November 30, 1872
Match: International, friendly, at Hamilton Crescent, kick-off: 14:15.
Scotland – England 0-0 (0-0).
Referee: Mr. William Keay (Queen’s Park); umpires: Messrs. C.W. Alcock (England) and H.N. Smith (Scotland).
Scotland (2-2-6): Robert Gardner (Captain, Queen’s Park), William Ker (Granville), Joe Taylor (Queen’s Park), James Thomson (Queen’s Park), James Smith (South Norwood), Robert Smith (Queen’s Park), Robert Leckie (Queen’s Park), Alex Rhind (Queen’s Park), William Mackinnon (Queen’s Park), James Weir (Queen’s Park), David Wotherspoon (Queen’s Park).
England (1-1-8): Robert Barker (Hertfordshire Rangers), Ernest Greenhalgh (Notts County), Reginald de Courtenay Welch (Harrow Chequers), Frederick Chappell (Oxford University), William Maynard (1st Surrey Rifles), John Brockbank (Cambridge University), Charles Clegg (Sheffield), Arnold Kirke-Smith (Oxford University), Cuthbert Ottaway (Captain, Oxford University), Charles Chenery (Crystal Palace), Charles Morice (Barnes).
** Greenhalgh was described as playing “three quarter back”, and Chappell “fly kick”,
On Saturday afternoon, a football match between teams selected from England and Scotland took place on the West of Scotland ground, Hamilton Crescent, Partick. This was the first occasion on which an Association team has contested a Scotch eleven on this side of the Border, and the event naturally created an unusual degree of interest. The weather, happily, proved favourable and there was a large attendance of spectators. The Scotch men won the toss, and the strangers kicked off at a quarter past two.
During the whole of the first three quarter of an hour – the half of the time for play – the match was very evenly and toughly contested, splendid runs being made by men on both sides. Ottaway (captain of the English team), Kirke Smith and Brockbank, on the English side, dribbled beautifully, and displayed great skill in the management of the ball, piloting it round their opponents in a style which is seldom equalled.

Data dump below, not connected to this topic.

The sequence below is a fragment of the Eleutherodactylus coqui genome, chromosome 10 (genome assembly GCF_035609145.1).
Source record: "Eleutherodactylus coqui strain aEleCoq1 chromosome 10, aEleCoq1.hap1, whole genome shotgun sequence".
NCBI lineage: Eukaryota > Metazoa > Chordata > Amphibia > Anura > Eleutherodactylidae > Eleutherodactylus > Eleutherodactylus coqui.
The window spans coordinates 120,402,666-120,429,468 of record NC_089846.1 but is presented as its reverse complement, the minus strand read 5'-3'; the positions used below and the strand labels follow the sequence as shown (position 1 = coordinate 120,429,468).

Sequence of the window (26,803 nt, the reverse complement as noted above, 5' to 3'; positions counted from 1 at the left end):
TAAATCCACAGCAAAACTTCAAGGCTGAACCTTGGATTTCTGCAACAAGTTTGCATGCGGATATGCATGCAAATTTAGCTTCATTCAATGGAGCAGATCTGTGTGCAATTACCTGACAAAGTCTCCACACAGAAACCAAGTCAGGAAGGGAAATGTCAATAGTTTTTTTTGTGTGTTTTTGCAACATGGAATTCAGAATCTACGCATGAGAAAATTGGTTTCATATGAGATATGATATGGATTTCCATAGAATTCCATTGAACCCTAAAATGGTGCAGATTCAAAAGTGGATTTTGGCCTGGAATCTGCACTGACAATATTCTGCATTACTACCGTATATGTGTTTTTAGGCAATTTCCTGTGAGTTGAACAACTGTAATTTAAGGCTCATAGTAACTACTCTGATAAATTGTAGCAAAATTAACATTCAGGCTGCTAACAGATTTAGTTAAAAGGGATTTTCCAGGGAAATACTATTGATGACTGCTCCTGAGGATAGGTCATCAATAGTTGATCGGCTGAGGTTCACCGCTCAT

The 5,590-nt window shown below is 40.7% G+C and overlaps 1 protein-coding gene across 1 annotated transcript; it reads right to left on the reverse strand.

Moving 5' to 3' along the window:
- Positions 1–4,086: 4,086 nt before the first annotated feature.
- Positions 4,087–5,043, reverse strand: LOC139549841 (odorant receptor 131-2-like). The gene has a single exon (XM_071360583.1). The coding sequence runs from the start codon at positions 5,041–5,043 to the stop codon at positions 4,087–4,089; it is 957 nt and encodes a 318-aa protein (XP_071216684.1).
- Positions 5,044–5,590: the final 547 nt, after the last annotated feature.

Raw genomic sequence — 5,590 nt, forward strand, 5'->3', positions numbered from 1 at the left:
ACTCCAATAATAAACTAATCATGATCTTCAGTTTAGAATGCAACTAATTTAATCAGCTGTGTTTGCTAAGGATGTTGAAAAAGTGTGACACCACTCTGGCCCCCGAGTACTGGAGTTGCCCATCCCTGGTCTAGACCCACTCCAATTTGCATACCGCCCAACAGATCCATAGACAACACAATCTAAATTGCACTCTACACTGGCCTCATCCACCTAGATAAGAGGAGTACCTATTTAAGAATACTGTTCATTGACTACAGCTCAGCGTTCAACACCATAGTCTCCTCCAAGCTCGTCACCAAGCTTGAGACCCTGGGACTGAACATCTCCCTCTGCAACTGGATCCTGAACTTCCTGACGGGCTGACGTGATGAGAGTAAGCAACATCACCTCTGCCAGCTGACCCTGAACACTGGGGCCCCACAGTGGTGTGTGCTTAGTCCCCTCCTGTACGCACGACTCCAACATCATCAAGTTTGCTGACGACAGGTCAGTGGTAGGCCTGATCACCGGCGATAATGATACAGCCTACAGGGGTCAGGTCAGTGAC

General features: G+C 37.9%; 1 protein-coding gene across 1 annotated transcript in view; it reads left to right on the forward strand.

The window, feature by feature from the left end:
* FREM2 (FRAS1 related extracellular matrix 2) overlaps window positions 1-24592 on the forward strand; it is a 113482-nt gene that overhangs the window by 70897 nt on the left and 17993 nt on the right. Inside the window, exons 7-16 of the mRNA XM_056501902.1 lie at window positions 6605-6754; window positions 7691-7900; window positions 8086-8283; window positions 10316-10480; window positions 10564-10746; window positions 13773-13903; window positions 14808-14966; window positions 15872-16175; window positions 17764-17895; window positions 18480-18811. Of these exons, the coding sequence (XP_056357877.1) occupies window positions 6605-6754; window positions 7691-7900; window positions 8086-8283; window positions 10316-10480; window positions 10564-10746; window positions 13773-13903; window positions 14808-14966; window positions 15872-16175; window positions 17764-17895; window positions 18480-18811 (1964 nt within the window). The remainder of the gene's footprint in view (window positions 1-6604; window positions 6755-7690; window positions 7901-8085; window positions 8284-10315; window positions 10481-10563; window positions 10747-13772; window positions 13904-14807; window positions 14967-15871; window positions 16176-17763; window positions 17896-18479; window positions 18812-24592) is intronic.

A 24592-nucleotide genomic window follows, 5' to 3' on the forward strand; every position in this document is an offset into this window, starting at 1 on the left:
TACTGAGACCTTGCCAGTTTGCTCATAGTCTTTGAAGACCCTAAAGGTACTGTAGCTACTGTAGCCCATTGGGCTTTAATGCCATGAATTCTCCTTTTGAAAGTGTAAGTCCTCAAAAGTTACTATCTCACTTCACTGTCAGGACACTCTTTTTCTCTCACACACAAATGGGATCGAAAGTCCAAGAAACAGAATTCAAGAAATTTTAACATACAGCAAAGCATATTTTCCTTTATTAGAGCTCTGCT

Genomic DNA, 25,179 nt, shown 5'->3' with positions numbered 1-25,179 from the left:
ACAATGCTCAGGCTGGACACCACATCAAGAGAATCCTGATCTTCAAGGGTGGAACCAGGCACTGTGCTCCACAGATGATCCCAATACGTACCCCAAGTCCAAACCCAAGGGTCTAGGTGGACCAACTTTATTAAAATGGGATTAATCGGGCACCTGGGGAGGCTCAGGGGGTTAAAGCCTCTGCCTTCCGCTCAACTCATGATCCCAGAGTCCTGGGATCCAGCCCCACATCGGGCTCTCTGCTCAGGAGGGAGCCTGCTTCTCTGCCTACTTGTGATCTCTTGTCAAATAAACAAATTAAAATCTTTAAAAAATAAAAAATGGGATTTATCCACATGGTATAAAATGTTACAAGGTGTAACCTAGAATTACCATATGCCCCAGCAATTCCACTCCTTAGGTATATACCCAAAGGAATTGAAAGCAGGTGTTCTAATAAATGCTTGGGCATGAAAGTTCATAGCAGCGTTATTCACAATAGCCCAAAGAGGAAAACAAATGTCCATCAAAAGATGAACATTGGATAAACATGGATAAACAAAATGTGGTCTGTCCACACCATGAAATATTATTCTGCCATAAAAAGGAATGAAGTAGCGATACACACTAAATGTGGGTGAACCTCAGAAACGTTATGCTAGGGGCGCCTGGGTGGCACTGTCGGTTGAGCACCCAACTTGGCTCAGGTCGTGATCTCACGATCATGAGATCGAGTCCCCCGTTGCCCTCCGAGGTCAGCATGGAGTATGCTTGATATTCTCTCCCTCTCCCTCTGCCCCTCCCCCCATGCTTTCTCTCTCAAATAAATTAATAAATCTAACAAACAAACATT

The home club played well together, and carried the ball down into the enemy’s quarters by vigorous rushes; but Welch, who was well supported by Greenhalgh and Barker, succeeded in almost every instance in turning the ball. Near the end of the first three quarters of an hour, the ball was taken well down to the English goal by Wotherspoon, Weir, and R. Smith; but Barker (English goal) having returned it, it was caught by the Scotch forwards, and was driven by Leckie over the enemy’s goal. The spectators cheered enthusiastically, under the impression that a point had been gained for Scotland; but the umpires ruled that no goal had been obtained of under the tape.
Ends were changed immediately and the English team now started with the advantage of the slight elevation of the field. The game was again very evenly contested until about the last fifteen minutes, when the Scotch were hard pressed by their opponents; but the magnificent play of the backs of the former, especially that of Ker, who made himself conspicuous all through the match by his splendid kicking, prevented the enemy scoring, and they had succeeded in carrying the ball well up to the English goal when time was called, and the game resulted in a draw.
The match throughout was splendidly contested, and the play was acknowledged to be exceptionally good. The Englishmen had all the advantage in respect of weight – their average being about two stones heavier than the Scotchmen, and they had also the advantage in pace. The strong point with the home club was that they played excellently well together.
In the evening, the English team were entertained by the Scotchmen to dinner, in Carrick’s Royal Hotel.
(Glasgow Herald: December 2, 1872)
An amazing article from the Scottish Sport History, image below from this web site.